A New Democrat MP who told CBC News Tuesday she had "sex without consent" with ex-Liberal MP Massimo Pacetti has also told Radio-Canada she'd be willing to participate in some kind of process to deal with her allegations.

"I would be open to participate in an independent and confidential process," she said in French, but she says to date the only process she's been made aware of would require her to make a formal complaint to House of Commons Speaker Andrew Scheer or the board of internal economy.

She said she had no assurances that the process would remain confidential, or how it would work. 

She told Radio-Canada she does not want to complain to police.

She said she didn't know how to proceed based on what she was hearing in the media. She also told Radio-Canada she'd asked her party for more information but hadn't received any. 

The MP said she spoke to NDP Leader Tom Mulcair for a few minutes, but that she was in closer touch with NDP whip Nycole Turmel, and others.

Radio-Canada also asked her about a process under consideration by Liberal Leader Justin Trudeau, which would involve hiring an independent investigator to handle the matter. 

She said if the process was confidential, she would participate in an independent process initiated by the Liberal Party.

Confusion over process?

Mulcair said on Wednesday his party was unclear on the process suggested by Scheer.

CBC News reported the procedure and House affairs committee agreed to strike a special subcommittee to investigate how to handle future allegations of harassment amongst MPs. The move came at the request of Scheer.

Scheer offered House resources, including its informal conflict resolution and mediation services. In a letter to Liberal whip Judy Foote outlining his offer, Scheer noted that all of these services "place a particular emphasis on maintaining confidentiality and impartiality." He repeated the offer again this week.

Mulcair said Turmel wrote a letter to Scheer on Tuesday asking him for clarification. "What are you talking about here, because we're not sure whether it's prospective, retrospective, what it would apply to?"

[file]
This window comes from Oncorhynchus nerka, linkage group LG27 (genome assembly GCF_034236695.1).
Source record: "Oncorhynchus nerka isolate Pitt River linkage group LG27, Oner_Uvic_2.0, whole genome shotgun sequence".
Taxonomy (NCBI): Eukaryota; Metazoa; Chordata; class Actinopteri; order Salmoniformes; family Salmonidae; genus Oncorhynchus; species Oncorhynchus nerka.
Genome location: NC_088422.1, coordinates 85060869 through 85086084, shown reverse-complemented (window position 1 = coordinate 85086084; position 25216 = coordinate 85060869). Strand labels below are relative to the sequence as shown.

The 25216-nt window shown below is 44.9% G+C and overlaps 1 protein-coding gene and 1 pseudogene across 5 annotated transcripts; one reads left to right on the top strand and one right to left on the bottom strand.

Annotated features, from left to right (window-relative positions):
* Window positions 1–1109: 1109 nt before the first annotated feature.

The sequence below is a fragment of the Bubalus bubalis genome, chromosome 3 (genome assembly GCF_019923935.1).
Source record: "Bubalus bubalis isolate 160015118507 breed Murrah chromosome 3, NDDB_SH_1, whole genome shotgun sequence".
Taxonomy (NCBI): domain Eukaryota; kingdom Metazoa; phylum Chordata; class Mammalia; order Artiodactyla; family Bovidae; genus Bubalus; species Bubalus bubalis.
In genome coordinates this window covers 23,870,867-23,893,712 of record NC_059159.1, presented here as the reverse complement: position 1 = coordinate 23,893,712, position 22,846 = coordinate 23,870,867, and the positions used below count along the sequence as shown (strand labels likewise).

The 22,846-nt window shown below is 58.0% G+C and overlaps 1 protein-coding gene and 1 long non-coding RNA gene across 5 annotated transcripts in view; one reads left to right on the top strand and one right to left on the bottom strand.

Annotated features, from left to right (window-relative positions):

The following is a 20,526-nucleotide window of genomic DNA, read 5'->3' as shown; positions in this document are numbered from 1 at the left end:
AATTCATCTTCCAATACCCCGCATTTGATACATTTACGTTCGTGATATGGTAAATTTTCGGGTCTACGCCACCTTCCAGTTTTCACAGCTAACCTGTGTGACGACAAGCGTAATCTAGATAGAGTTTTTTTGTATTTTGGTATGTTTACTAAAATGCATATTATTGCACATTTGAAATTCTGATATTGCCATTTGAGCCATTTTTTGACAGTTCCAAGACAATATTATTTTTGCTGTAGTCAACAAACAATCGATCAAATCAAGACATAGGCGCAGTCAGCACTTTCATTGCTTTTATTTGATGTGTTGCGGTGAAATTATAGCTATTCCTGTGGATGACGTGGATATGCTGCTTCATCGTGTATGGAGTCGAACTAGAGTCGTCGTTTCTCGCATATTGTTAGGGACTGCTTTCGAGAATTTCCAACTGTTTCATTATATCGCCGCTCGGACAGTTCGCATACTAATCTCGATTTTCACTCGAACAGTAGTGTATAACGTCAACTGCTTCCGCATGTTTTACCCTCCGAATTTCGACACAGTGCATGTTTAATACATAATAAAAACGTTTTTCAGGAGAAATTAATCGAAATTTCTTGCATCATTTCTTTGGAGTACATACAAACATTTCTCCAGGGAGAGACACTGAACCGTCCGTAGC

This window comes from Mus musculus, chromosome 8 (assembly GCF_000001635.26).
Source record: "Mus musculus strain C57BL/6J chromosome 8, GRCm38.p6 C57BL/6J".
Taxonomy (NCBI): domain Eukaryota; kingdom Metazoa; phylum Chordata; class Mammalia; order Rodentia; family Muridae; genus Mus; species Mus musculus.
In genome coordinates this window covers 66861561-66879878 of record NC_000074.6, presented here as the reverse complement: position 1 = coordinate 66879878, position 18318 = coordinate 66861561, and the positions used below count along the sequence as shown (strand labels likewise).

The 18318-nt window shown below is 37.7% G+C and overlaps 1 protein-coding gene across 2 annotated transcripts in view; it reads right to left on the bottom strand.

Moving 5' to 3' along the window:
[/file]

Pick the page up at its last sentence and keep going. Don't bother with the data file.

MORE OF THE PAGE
"You can't mediate something like this, obviously. So what exactly is on the table?" Mulcair said after his weekly caucus meeting on Wednesday.

The NDP leader reiterated his call for all parties to sit down and work out a process to deal with the complaints.

Trudeau said the Speaker's office is the best place to launch "an independent, confidential, third party process."

"We are hopeful that's exactly what's going to happen," Trudeau said on Wednesday after his party's caucus meeting.

"I think one of the important elements of the process is to give the former Liberal MPs an opportunity to tell their sides of the stories, and to be able to both reassure and encourage individuals who come forward with allegations and complaints that there is a process whereby their stories will be taken seriously."

Turmel said on Tuesday that her party was in "a lot of discussions" with the complainant and another female NDP MPs who claims harassment by ex-Liberal MP Scott Andrews.

"The question right now is, if they decide to come out, what will be the process? Will it be confidential? Who will be involved? And what they can do [as a] next step? That's where they are," Turmel said.

Pacetti issued a statement Tuesday that said he is "troubled that the complainant chose to air these allegations in the media, as this is inconsistent with statements conveyed through her party that privacy and fairness must be respected for both sides."

He also said there is no way to evaluate the veracity of the claims.

With files from Radio-Canada